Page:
Harmonic frequency separation may also be performed by the technique known as pulse inversion and described in U.S. Pat. Nos. 5,706,819 and 5,951,478. The filtered signals are then detected by a detector 24 for B mode imaging and/or coupled to a wall filter 26 for Doppler imaging. In a preferred embodiment the filter 22 and detector 24 include multiple filters and detectors so that the received signals may be separated into multiple passbands, individually detected and recombined to reduce image speckle by frequency compounding. For B mode imaging the detector 24 will perform amplitude detection of the echo signal envelope. For Doppler imaging the received signals first undergo wall filtering to pass desired Doppler signals and reject undesired signals, such as undesired signals from slow moving or stationary tissue when imaging bloodflow. When tissue motion is to be Doppler imaged, the wall filter may be set to reject only stationary tissue signals or the wall filter may be bypassed entirely with the system gain or sensitivity set to emphasize signals of greater amplitude. In a preferred embodiment wall filtering is performed by a mathematical matrix operation to reduce tissue motion effects when flow is being image or flow effects when moving tissue is being imaged. Ensembles of echoes are assembled for each point in the image and are Doppler processed by a Doppler processor 28 to produce estimates of the Doppler shift, Doppler power intensity p, velocity ν or variance σ.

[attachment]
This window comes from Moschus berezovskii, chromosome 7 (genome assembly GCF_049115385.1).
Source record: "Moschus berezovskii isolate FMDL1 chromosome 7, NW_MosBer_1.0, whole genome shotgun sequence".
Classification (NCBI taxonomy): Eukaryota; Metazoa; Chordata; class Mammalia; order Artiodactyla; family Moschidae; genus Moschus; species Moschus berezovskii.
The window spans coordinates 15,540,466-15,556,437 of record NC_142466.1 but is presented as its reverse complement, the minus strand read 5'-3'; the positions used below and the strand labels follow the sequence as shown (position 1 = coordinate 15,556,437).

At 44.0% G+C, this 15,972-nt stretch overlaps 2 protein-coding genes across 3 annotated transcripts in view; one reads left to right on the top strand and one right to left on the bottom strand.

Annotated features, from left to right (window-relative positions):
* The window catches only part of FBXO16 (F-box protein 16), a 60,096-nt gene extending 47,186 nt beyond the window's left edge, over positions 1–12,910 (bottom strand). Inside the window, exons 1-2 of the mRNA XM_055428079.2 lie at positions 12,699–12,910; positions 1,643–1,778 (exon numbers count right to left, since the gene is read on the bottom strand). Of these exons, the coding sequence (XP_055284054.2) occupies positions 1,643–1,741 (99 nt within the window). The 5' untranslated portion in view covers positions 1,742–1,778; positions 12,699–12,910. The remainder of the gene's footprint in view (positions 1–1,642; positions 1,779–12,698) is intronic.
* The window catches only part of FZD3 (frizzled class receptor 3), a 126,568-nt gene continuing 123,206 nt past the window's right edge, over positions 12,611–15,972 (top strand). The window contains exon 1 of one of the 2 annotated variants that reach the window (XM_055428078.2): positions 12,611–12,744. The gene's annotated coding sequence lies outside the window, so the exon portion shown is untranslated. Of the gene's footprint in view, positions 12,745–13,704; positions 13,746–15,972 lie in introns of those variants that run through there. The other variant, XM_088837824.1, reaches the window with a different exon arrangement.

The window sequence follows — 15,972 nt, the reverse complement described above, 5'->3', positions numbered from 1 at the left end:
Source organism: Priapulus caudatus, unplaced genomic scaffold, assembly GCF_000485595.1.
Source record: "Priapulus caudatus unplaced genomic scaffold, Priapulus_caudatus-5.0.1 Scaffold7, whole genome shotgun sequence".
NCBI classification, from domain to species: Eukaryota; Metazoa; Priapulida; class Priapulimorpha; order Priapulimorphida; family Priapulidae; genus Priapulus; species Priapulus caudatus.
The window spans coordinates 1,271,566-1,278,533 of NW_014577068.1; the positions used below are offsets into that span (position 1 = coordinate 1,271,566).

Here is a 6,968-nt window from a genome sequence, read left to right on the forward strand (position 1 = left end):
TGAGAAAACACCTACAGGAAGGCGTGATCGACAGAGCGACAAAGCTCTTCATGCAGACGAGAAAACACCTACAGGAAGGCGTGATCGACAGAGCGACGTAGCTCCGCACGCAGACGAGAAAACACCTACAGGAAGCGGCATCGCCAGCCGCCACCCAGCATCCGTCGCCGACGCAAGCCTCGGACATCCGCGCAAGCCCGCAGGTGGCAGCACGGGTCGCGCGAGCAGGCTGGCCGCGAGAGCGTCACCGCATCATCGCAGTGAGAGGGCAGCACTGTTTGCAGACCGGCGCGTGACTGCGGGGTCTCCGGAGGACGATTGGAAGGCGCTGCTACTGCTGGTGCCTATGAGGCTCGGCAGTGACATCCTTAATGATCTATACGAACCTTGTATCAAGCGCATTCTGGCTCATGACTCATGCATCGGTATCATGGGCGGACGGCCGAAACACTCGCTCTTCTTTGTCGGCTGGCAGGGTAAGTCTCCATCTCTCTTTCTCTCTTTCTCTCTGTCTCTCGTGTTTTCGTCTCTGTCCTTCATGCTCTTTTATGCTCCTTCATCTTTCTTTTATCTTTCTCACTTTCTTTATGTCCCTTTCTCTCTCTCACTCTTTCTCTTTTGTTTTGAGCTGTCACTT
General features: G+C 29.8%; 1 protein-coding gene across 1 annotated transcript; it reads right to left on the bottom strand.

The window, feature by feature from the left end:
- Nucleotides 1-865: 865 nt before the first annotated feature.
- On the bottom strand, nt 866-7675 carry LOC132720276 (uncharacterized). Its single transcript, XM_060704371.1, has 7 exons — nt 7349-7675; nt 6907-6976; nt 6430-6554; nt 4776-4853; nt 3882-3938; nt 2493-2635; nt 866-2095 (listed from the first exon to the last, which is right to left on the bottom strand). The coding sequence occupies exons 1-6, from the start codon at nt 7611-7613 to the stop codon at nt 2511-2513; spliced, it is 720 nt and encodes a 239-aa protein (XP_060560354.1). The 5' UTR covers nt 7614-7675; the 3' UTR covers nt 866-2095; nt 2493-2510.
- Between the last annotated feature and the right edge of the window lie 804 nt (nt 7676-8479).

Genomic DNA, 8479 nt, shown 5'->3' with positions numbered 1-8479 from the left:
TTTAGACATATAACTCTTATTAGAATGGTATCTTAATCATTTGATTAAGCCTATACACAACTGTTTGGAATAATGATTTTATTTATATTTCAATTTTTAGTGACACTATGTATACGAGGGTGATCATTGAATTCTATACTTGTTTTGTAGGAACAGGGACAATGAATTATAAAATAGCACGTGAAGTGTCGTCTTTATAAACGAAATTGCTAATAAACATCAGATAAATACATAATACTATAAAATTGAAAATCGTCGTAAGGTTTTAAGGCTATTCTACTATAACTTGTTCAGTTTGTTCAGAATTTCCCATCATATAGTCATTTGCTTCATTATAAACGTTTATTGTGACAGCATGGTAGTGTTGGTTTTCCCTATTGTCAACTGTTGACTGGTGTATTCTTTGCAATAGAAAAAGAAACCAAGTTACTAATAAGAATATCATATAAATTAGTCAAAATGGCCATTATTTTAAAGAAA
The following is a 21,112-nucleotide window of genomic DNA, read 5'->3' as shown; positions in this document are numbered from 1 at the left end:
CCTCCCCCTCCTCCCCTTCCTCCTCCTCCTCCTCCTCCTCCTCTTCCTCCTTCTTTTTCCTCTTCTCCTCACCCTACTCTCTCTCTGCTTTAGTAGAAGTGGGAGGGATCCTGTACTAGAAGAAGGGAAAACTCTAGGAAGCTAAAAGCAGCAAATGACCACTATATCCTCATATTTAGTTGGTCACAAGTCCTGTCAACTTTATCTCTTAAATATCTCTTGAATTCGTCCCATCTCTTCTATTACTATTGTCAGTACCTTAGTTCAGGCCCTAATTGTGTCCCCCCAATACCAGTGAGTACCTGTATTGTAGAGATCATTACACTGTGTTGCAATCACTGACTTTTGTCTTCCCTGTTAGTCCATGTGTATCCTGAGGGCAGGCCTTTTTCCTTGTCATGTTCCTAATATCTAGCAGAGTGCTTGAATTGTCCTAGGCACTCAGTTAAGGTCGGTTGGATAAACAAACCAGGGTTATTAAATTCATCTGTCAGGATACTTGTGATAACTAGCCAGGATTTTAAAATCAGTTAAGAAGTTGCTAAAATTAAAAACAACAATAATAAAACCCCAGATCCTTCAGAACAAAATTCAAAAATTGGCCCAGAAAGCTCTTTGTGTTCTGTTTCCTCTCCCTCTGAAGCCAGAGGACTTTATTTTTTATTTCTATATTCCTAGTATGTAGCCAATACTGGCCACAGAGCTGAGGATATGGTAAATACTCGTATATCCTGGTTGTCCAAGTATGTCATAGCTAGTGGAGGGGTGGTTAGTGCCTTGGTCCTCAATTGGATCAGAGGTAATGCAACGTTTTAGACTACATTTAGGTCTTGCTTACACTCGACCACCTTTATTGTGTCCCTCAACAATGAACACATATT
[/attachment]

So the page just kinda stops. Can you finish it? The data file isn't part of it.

In accordance with the principles of the present invention the Doppler and/or B mode signals are processed by spatial compounding in a processor 30. The signals applied to processor 30 are initially pre-processed by a preprocessor 32. The pre-processor 32 can preweight the signal samples if desired with a weighting factor. The samples can be preweighted with a weighting factor that is a function of the number of component frames used to form a particular compound image. The pre-processor can also weight edge lines that are at the edge of one overlapping image so as to smooth the transitions where the number of samples or images which are compounded changes. The pre-processed signal samples may then undergo a resampling process in a resampler 34. Because the signal samples of each component frame are acquired from different look (steering) directions, the samples of the component frames, when overlaid, will generally not be in exact spatial registration with each other. The resampler 34 can spatially realign the estimates of each component frame to a common estimate sample spatial reference in which the component frames are compounded. The resampler can also effect scan conversion by resampling the data in the desired display orientation.